The ribbon-cutting ceremony for the HCISD Transition Academy kicked off to the beat of the Harlingen High School Jazz Band on the morning of April 29.
The Harlingen High School Coffee Club served guests as they arrived. Members from the district and the community gathered to celebrate the historic moment.
“Our transition academy is a true testament of our district’s commitment to innovation and a direct response to the needs of our students and our community,” Director of Special Education Dan Garza said. “There has been much support for this project and without our incredible school board and superintendents who are committed to providing nothing but the best for our special needs students, this project would not have come to fruition. The outpouring of support from our Harlingen partners has been tremendous and we are forever grateful to be part of this community that is truly vested in our students.”
Superintendent Dr. Alicia Noyola shared what the vision for the transition academy was like from the beginning.
“Very early on, when we were having the discussion around this building, we did a lot of visits and looked at other places, but we never quite found what was right for Harlingen,” Noyola said.
She told the audience how when discussing the plans for the transition academy, the previous superintendent, Dr. Art Cavazos would say, “No, think bigger. Think bigger.”
Then, Noyola held out her hand, palm side up, and gestured towards the custom-made home, the HCISD Transition Academy. “Bigger,” she said in response.
Several board members and a Transition Academy Committee member also addressed the audience at this event.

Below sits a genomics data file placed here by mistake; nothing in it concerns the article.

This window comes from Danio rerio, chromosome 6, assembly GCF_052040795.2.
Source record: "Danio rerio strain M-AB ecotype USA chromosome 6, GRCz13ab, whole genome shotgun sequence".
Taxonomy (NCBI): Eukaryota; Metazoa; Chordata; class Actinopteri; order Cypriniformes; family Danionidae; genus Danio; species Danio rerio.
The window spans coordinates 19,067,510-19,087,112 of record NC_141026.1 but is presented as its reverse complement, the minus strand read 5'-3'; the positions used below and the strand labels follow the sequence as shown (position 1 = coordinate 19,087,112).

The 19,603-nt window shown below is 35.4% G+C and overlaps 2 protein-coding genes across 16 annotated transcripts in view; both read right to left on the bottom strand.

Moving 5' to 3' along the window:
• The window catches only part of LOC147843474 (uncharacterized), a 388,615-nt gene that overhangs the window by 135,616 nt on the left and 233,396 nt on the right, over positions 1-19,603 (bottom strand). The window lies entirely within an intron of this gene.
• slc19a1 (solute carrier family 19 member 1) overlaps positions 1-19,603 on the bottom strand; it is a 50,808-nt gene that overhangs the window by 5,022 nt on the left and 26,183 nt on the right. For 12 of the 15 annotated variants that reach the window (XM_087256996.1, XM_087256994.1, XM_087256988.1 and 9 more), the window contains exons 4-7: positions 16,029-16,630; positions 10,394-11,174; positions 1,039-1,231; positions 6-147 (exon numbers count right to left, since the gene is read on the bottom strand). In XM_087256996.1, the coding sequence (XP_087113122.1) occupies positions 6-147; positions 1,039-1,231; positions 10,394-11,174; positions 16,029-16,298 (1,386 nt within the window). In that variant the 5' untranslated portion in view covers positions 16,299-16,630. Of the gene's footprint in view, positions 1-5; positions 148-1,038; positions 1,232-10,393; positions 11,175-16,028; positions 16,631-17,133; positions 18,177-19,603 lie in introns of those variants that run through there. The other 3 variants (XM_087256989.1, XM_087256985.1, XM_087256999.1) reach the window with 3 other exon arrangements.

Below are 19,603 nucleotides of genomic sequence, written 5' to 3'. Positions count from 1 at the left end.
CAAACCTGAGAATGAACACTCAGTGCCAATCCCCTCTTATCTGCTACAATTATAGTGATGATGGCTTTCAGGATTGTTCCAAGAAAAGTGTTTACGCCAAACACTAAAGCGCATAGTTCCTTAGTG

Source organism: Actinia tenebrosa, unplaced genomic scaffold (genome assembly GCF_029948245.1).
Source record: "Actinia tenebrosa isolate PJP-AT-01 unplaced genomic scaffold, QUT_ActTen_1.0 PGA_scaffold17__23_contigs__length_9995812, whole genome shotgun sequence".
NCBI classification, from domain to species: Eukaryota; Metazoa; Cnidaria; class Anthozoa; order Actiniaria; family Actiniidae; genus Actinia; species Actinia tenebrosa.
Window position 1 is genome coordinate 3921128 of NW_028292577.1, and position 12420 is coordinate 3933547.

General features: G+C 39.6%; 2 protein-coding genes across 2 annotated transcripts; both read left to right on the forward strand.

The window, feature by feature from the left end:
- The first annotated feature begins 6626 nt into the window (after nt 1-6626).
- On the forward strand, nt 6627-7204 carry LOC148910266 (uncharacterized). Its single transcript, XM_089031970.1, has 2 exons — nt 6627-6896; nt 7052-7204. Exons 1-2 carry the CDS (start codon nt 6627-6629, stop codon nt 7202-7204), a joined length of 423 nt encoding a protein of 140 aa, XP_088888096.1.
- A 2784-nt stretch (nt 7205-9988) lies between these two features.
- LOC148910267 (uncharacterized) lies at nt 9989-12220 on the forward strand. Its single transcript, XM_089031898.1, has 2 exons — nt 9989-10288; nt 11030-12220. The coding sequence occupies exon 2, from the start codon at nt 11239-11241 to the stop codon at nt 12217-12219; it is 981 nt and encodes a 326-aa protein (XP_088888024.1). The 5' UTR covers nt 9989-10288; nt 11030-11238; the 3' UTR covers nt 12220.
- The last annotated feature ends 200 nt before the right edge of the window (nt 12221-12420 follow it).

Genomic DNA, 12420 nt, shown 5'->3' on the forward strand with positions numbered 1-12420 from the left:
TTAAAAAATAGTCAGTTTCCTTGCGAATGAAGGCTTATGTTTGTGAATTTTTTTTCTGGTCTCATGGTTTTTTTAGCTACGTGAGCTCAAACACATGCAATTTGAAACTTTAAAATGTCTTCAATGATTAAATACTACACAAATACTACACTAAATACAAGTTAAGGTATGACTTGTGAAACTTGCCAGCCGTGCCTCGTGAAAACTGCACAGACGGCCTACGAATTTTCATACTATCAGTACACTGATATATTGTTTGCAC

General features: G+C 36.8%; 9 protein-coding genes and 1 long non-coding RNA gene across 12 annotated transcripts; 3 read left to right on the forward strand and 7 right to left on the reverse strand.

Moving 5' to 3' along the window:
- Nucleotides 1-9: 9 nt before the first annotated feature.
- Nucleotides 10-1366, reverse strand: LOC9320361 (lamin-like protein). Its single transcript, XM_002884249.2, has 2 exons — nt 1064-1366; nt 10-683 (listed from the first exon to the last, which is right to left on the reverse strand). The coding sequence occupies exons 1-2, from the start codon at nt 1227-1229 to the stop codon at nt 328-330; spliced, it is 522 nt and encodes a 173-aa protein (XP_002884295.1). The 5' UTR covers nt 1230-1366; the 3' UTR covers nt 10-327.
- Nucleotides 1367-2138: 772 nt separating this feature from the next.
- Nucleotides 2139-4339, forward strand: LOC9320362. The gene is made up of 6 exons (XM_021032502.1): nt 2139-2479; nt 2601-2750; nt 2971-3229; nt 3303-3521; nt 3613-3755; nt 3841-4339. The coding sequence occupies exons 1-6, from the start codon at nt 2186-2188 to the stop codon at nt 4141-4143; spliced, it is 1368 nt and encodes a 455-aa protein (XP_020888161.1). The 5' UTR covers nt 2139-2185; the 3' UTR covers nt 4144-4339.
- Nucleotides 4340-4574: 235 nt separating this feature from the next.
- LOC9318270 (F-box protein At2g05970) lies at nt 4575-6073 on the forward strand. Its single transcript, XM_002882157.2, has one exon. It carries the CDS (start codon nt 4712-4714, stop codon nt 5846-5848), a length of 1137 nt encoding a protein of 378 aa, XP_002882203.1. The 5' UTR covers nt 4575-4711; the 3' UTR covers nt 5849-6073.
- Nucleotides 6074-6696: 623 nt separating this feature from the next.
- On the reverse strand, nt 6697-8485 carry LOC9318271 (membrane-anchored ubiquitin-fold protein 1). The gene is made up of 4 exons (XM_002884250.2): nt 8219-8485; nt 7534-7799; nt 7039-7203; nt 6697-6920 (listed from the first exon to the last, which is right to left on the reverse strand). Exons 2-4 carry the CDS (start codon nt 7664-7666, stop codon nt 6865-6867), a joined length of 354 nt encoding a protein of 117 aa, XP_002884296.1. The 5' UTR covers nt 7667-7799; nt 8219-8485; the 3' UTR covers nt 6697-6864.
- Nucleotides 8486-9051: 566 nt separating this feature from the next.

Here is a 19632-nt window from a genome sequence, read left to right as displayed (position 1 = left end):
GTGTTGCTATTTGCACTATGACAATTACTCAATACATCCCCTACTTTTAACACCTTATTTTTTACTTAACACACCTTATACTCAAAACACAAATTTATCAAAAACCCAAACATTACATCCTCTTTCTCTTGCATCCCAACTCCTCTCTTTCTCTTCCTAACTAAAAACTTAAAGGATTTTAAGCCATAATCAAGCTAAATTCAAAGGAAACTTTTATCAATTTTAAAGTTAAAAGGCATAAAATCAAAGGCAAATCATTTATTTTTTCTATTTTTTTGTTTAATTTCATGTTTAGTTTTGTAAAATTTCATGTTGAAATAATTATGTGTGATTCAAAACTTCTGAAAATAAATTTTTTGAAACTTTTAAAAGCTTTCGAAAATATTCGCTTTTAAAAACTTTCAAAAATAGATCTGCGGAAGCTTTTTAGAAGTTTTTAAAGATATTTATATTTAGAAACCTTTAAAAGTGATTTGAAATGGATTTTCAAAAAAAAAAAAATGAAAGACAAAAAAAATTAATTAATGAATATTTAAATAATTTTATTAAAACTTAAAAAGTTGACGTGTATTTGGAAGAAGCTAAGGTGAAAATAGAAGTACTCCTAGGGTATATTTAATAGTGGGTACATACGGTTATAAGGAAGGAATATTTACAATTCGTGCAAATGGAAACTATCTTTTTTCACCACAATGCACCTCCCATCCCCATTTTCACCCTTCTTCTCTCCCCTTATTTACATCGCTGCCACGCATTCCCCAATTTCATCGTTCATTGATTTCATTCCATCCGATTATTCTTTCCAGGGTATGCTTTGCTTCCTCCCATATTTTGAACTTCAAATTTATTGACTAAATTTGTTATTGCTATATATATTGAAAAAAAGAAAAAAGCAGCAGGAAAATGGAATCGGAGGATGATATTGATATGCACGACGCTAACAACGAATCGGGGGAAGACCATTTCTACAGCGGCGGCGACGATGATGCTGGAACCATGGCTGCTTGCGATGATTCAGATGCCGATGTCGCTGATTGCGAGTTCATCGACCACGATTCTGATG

Board President Eladio Jaimez talked about how this home would impact the entire community.
“These buildings that we see, these facilities, they don’t benefit just the students, but they impact the entire community as a whole and make Harlingen a better place to live,” Jaimez said.
Board Secretary Bobby Muniz shared the meaning of this academy to his family and him.
“A lot of you know that I have a special needs child — Ariel,” Muniz said. “Ariel is 5 years old. She is a blessing to me and my family and to a lot of people in this community. When my wife was 17 weeks pregnant, they told us that she would not live, but I can tell you that she is alive and thriving, and she will be part of the transition academy.”
Meredith Brownell, a teacher, parent, and HCISD Transition Academy committee member, shared additional details about what would be available for students through the transition academy.
“My son, Wyatt, who is here in the audience today, is a proud junior in the life skills program at Harlingen South,” Brownell said. “The opportunity that the academy is going to give my son and other students is just simply amazing. While at the house, students will be offered courses such as floral design, career prep 1 and 2, independent living, and practicum in business management. In the community, students will be able to work at places like Chick-Fil-A, Peter Piper Pizza, Home Depot, and Charlie Clark Nissan. Through this academy, students will develop skills that will enable them to participate successfully in society, and that has long been a goal of our district.”
After the ceremony, several groups of school and community members and future Transition Academy students took photos at the front of the house, cut the ribbon, and then toured the home.
To learn more about the HCISD Transition Academy, visit www.hcisd.org/TA.